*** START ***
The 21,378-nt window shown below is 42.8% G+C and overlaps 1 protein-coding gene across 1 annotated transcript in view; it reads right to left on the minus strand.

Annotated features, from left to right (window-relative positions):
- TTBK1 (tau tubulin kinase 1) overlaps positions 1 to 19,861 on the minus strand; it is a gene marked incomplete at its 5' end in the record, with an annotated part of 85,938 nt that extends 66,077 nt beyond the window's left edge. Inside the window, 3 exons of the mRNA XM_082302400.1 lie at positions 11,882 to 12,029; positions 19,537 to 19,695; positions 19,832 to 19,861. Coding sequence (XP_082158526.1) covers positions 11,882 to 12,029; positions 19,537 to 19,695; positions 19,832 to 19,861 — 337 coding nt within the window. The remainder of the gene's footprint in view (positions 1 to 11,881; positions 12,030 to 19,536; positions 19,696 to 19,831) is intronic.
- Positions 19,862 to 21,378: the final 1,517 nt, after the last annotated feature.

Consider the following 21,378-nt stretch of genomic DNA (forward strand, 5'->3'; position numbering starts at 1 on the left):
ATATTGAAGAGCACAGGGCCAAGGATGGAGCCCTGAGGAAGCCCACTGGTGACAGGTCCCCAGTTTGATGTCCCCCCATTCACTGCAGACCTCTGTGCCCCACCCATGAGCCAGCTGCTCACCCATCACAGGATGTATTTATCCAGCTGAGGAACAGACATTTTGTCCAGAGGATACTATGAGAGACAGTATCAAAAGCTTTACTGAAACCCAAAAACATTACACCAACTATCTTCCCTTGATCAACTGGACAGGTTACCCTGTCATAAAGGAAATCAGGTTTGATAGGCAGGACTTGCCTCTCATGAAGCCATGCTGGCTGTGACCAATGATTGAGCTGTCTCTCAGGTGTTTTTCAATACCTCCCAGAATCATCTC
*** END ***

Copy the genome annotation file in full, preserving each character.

The 21,378-nt window shown below is 42.8% G+C and overlaps 1 protein-coding gene across 1 annotated transcript in view; it reads right to left on the minus strand.

Annotated features, from left to right (window-relative positions):
- TTBK1 (tau tubulin kinase 1) overlaps positions 1 to 19,861 on the minus strand; it is a gene marked incomplete at its 5' end in the record, with an annotated part of 85,938 nt that extends 66,077 nt beyond the window's left edge. Inside the window, 3 exons of the mRNA XM_082302400.1 lie at positions 11,882 to 12,029; positions 19,537 to 19,695; positions 19,832 to 19,861. Coding sequence (XP_082158526.1) covers positions 11,882 to 12,029; positions 19,537 to 19,695; positions 19,832 to 19,861 — 337 coding nt within the window. The remainder of the gene's footprint in view (positions 1 to 11,881; positions 12,030 to 19,536; positions 19,696 to 19,831) is intronic.
- Positions 19,862 to 21,378: the final 1,517 nt, after the last annotated feature.

Consider the following 21,378-nt stretch of genomic DNA (forward strand, 5'->3'; position numbering starts at 1 on the left):
ATATTGAAGAGCACAGGGCCAAGGATGGAGCCCTGAGGAAGCCCACTGGTGACAGGTCCCCAGTTTGATGTCCCCCCATTCACTGCAGACCTCTGTGCCCCACCCATGAGCCAGCTGCTCACCCATCACAGGATGTATTTATCCAGCTGAGGAACAGACATTTTGTCCAGAGGATACTATGAGAGACAGTATCAAAAGCTTTACTGAAACCCAAAAACATTACACCAACTATCTTCCCTTGATCAACTGGACAGGTTACCCTGTCATAAAGGAAATCAGGTTTGATAGGCAGGACTTGCCTCTCATGAAGCCATGCTGGCTGTGACCAATGATTGAGCTGTCTCTCAGGTGTTTTTCAATACCTCCCAGAATCATCTC